Proof of the Valuation Date

February 26, 2014 § 1 Comment

I’ve whined here more times than I can count about how the record is almost always bereft of any testimony from either party in a divorce about what valuation date should be used by the court in assessing values. The date that the chancellor uses can take away or add thousands of dollars to your client’s slice of the marital pie, so it’s a subject that you should approach with some interest.

The valuation date (or demarcation date) is entirely within the discretion of the court, and if you do not put evidence in the record as to which date should be used and why, then you are leaving it strictly up to the chancellor to go with any reasonable date. One of several previous posts where I spelled this out is here.

If I were trying a case with valuations, I would always ask my client what valuation date should be used and why. And remember, that different assets can have different valuation dates. Why? Well, for one thing, it gives you something in the record to argue, as opposed to raising the argument in a vacuum on appeal with nothing in the record to support it. For another, it just might be all the chancellor needs to select the very date that your client designates. And, for yet another, if you don’t put that evidence under the judge’s nose, how in the world do you expect the judge to guess correctly what your client wants?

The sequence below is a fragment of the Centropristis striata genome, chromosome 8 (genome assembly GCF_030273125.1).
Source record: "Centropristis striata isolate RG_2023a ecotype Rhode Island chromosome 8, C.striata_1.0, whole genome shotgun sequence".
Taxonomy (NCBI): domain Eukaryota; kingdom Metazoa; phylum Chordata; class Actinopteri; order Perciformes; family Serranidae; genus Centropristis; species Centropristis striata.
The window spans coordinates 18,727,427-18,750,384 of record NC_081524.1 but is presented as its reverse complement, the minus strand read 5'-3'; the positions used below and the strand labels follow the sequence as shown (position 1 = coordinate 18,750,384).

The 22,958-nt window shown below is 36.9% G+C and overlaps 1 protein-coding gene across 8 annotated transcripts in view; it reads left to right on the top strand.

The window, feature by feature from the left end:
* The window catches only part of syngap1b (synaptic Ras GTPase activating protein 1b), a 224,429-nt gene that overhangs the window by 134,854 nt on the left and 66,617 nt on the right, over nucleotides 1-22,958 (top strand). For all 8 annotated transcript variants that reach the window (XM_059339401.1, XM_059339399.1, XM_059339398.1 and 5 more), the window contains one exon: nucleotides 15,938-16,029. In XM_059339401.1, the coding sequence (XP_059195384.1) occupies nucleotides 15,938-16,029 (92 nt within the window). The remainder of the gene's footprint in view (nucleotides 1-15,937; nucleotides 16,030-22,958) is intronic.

So how do you pick the best valuation date for your client? Look at how values are fluctuating, if they are, and pick the most advantageous date, then have your client explain to the court why and how that date will produce the most equitable result. If you want inspiration on how to do this, I suggest you study the various appeals where the court has upheld the chancellor’s arbitrary decision on valuation dating. How the chancellor picked a date is one indicator you can use. You can also draw inspiration from the after-the-fact arguments of counsel who left it up to the trial judge. The COA decision in McDevitt v. Smith, handed down November 26, 2013, is a recent example.

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